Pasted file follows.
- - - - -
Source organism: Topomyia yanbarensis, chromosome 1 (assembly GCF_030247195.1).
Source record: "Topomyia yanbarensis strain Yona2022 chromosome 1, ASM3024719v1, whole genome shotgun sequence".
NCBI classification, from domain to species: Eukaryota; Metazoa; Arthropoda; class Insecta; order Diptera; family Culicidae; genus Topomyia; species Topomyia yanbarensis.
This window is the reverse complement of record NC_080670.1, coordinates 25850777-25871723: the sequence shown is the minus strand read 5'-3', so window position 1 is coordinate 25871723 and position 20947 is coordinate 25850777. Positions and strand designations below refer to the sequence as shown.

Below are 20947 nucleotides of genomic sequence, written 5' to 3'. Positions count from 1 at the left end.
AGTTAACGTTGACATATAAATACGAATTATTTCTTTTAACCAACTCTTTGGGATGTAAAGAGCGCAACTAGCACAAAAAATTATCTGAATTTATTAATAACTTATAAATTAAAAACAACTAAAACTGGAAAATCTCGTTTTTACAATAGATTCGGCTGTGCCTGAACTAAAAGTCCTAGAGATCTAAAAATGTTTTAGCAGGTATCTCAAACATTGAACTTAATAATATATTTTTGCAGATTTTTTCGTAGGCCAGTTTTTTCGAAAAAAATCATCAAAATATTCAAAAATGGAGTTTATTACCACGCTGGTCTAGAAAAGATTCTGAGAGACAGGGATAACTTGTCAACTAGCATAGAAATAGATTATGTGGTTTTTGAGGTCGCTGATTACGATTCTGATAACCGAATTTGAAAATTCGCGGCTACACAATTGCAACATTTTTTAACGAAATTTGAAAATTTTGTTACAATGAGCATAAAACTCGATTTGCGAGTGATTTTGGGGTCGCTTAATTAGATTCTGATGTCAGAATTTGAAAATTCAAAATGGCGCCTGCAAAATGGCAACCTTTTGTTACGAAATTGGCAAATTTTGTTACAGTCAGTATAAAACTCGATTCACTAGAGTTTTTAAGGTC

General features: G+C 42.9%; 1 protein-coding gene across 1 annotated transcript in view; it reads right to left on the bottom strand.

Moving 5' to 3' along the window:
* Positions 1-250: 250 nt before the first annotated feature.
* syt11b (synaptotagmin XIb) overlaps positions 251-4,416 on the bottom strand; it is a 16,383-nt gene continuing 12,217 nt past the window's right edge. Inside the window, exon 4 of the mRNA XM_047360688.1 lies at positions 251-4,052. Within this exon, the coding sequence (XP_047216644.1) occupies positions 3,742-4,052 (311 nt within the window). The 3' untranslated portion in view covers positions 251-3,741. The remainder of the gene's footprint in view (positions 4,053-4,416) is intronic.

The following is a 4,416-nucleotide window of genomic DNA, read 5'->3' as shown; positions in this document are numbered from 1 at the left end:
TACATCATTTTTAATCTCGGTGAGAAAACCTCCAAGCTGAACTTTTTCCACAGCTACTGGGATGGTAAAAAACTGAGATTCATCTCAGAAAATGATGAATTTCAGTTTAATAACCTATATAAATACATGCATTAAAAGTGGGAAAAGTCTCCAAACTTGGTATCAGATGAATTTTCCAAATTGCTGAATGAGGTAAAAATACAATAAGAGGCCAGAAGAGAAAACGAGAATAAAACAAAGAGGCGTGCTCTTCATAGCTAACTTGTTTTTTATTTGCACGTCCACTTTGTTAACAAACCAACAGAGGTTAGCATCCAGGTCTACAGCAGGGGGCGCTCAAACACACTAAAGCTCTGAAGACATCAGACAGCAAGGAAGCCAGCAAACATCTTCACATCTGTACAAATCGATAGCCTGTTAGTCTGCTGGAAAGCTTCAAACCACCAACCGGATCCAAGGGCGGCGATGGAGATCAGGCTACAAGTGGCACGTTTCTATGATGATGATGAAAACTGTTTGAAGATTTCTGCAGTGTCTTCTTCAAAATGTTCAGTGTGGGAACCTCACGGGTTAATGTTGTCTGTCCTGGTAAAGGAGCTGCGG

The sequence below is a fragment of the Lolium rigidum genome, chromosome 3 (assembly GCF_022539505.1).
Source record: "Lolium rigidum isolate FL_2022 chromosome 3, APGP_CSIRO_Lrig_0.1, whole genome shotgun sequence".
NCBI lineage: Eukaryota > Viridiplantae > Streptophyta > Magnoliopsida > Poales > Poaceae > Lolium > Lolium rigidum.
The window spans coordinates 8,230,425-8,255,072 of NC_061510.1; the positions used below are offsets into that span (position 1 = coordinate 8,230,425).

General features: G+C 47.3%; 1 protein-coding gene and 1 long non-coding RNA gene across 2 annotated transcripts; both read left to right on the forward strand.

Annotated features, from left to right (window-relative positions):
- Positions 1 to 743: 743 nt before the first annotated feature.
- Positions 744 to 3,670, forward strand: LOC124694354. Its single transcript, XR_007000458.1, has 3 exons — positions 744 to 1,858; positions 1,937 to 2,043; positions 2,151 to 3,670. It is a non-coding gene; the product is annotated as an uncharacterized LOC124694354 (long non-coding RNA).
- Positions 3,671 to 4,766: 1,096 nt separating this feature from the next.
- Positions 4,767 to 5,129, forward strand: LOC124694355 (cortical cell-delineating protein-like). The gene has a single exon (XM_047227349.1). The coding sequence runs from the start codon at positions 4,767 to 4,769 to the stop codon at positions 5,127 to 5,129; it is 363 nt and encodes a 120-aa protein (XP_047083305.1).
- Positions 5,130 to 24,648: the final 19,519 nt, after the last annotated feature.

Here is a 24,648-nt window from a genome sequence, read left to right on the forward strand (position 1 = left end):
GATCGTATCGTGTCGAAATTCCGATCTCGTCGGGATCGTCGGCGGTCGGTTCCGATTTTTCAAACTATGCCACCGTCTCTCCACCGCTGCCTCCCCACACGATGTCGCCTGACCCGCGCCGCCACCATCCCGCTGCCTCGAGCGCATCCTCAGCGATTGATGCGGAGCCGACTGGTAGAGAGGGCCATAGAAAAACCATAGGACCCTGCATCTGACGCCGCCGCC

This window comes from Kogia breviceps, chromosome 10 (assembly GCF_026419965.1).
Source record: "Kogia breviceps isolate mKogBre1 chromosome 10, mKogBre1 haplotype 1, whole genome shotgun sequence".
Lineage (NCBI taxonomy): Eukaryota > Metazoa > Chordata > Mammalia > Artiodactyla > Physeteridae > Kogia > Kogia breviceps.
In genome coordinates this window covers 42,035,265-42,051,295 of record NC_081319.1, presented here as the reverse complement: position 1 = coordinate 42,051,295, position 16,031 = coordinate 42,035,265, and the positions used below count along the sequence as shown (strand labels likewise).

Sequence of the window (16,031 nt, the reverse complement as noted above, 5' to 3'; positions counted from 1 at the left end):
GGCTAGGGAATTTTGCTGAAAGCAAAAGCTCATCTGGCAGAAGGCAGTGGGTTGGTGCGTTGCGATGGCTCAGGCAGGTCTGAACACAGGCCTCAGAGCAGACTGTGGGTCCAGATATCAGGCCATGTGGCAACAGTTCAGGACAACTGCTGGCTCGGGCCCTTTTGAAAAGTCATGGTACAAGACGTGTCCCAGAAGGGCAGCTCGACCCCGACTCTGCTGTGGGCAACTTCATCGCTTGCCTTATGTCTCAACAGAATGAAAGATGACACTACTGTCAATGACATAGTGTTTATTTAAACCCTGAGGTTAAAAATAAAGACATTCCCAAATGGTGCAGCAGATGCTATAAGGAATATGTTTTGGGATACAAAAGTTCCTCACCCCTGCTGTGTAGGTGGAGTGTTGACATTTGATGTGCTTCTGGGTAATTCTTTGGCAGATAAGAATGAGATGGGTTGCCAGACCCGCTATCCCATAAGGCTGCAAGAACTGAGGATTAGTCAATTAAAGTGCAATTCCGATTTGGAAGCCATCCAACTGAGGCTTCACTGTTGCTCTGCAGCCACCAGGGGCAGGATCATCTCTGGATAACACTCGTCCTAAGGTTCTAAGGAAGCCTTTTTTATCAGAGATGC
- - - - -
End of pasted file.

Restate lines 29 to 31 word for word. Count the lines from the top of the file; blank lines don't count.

In genome coordinates this window covers 42,035,265-42,051,295 of record NC_081319.1, presented here as the reverse complement: position 1 = coordinate 42,051,295, position 16,031 = coordinate 42,035,265, and the positions used below count along the sequence as shown (strand labels likewise).

Sequence of the window (16,031 nt, the reverse complement as noted above, 5' to 3'; positions counted from 1 at the left end):
GGCTAGGGAATTTTGCTGAAAGCAAAAGCTCATCTGGCAGAAGGCAGTGGGTTGGTGCGTTGCGATGGCTCAGGCAGGTCTGAACACAGGCCTCAGAGCAGACTGTGGGTCCAGATATCAGGCCATGTGGCAACAGTTCAGGACAACTGCTGGCTCGGGCCCTTTTGAAAAGTCATGGTACAAGACGTGTCCCAGAAGGGCAGCTCGACCCCGACTCTGCTGTGGGCAACTTCATCGCTTGCCTTATGTCTCAACAGAATGAAAGATGACACTACTGTCAATGACATAGTGTTTATTTAAACCCTGAGGTTAAAAATAAAGACATTCCCAAATGGTGCAGCAGATGCTATAAGGAATATGTTTTGGGATACAAAAGTTCCTCACCCCTGCTGTGTAGGTGGAGTGTTGACATTTGATGTGCTTCTGGGTAATTCTTTGGCAGATAAGAATGAGATGGGTTGCCAGACCCGCTATCCCATAAGGCTGCAAGAACTGAGGATTAGTCAATTAAAGTGCAATTCCGATTTGGAAGCCATCCAACTGAGGCTTCACTGTTGCTCTGCAGCCACCAGGGGCAGGATCATCTCTGGATAACACTCGTCCTAAGGTTCTAAGGAAGCCTTTTTTATCAGAGATGC